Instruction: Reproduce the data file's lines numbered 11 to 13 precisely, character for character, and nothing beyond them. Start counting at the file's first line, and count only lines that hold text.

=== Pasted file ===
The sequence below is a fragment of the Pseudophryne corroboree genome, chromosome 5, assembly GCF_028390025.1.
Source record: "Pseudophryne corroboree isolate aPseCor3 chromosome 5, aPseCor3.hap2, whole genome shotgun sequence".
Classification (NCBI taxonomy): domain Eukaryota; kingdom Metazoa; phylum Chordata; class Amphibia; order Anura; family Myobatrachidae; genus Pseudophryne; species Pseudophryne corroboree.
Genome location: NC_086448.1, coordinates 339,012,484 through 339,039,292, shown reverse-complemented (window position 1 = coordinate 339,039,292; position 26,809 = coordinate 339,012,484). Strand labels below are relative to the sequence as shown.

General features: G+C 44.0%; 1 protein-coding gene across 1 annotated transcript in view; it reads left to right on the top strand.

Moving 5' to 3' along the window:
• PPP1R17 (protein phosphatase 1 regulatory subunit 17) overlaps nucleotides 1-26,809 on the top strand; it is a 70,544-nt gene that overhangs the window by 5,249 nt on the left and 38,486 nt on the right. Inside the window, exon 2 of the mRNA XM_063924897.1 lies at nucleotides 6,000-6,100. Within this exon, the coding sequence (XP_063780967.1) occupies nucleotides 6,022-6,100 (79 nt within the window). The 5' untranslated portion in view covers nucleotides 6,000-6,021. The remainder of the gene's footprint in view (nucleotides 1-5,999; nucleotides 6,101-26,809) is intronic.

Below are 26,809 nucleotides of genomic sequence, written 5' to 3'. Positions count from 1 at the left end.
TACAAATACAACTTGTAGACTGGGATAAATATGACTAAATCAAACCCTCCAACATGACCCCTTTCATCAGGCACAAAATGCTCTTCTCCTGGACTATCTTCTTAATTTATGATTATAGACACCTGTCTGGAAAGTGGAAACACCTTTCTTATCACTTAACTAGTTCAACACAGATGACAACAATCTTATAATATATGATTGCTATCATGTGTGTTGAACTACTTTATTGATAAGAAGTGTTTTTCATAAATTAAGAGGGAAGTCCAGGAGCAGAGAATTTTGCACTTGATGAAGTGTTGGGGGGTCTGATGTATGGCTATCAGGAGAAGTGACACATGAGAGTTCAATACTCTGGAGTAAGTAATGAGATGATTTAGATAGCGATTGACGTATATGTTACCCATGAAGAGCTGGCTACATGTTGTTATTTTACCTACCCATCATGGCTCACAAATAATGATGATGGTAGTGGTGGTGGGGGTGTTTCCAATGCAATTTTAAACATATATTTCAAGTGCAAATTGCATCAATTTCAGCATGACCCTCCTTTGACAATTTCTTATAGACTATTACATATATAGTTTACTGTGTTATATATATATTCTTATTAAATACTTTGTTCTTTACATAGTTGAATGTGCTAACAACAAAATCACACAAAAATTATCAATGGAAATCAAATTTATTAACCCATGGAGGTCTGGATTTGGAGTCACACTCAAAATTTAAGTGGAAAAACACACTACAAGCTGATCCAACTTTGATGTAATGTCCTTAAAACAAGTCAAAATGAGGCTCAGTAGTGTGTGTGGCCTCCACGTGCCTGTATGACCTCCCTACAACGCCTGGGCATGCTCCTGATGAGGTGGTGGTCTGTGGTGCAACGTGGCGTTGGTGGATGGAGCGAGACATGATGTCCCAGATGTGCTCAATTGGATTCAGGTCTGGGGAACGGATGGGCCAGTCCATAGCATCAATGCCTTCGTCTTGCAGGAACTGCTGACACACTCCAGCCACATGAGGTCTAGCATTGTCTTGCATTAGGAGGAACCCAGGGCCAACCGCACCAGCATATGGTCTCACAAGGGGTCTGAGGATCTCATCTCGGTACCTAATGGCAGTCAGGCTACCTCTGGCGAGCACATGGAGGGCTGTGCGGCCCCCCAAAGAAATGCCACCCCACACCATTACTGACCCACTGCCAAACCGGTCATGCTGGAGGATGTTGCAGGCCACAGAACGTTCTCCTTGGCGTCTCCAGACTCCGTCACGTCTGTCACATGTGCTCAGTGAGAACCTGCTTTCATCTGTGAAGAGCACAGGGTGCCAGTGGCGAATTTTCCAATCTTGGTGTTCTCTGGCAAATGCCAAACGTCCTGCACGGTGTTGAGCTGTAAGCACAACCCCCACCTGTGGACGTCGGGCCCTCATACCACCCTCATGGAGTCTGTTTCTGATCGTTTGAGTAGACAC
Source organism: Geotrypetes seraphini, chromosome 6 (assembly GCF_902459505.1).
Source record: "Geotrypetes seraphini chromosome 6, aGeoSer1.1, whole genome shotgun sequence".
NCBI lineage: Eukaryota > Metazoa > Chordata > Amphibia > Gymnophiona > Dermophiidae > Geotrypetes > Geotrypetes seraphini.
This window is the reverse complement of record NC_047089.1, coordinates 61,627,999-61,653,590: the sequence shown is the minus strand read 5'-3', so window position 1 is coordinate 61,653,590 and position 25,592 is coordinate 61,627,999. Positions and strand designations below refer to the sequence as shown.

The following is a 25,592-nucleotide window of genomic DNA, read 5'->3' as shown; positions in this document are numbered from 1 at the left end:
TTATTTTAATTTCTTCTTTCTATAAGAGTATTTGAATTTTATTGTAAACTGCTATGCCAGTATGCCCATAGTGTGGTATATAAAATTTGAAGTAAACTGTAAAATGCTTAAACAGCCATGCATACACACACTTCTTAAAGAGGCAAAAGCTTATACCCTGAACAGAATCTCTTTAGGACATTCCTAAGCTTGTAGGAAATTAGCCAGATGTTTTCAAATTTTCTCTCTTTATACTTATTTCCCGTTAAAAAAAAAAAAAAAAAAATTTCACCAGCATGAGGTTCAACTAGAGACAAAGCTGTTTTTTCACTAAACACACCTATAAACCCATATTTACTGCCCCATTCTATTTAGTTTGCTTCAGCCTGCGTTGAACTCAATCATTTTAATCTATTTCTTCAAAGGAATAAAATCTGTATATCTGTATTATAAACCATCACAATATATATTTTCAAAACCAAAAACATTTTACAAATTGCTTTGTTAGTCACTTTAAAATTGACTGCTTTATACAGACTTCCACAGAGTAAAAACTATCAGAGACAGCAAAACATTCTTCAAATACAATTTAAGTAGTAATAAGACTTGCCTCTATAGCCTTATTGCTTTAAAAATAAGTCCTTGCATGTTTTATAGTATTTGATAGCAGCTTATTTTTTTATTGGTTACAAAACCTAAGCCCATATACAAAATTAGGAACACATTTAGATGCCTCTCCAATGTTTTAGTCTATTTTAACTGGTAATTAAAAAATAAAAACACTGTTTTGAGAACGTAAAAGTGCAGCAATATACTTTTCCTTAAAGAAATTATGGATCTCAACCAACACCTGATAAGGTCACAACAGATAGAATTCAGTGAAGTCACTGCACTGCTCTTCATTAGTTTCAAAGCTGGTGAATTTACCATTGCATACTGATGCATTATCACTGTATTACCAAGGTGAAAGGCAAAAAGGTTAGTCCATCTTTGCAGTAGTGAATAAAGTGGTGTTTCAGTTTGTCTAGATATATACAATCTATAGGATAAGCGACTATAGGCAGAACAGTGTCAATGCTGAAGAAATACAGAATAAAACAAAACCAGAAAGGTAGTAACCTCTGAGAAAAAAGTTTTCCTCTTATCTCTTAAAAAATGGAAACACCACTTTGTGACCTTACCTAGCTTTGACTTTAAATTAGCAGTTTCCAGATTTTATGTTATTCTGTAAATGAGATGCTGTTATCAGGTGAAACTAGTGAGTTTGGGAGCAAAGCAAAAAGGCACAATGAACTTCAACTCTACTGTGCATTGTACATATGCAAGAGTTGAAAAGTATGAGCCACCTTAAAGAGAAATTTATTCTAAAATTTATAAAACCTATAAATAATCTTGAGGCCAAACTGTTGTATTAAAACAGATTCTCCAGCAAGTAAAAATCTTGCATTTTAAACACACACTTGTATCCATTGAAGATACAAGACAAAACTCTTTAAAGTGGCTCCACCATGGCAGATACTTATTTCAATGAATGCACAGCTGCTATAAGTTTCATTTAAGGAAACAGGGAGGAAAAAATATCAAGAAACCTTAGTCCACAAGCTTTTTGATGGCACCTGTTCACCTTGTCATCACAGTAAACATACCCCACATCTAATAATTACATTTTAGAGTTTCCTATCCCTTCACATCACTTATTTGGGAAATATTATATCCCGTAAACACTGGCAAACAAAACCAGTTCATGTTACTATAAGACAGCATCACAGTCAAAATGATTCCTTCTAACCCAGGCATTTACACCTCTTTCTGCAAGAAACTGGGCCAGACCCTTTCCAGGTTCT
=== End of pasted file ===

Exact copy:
Source record: "Geotrypetes seraphini chromosome 6, aGeoSer1.1, whole genome shotgun sequence".
NCBI lineage: Eukaryota > Metazoa > Chordata > Amphibia > Gymnophiona > Dermophiidae > Geotrypetes > Geotrypetes seraphini.
This window is the reverse complement of record NC_047089.1, coordinates 61,627,999-61,653,590: the sequence shown is the minus strand read 5'-3', so window position 1 is coordinate 61,653,590 and position 25,592 is coordinate 61,627,999. Positions and strand designations below refer to the sequence as shown.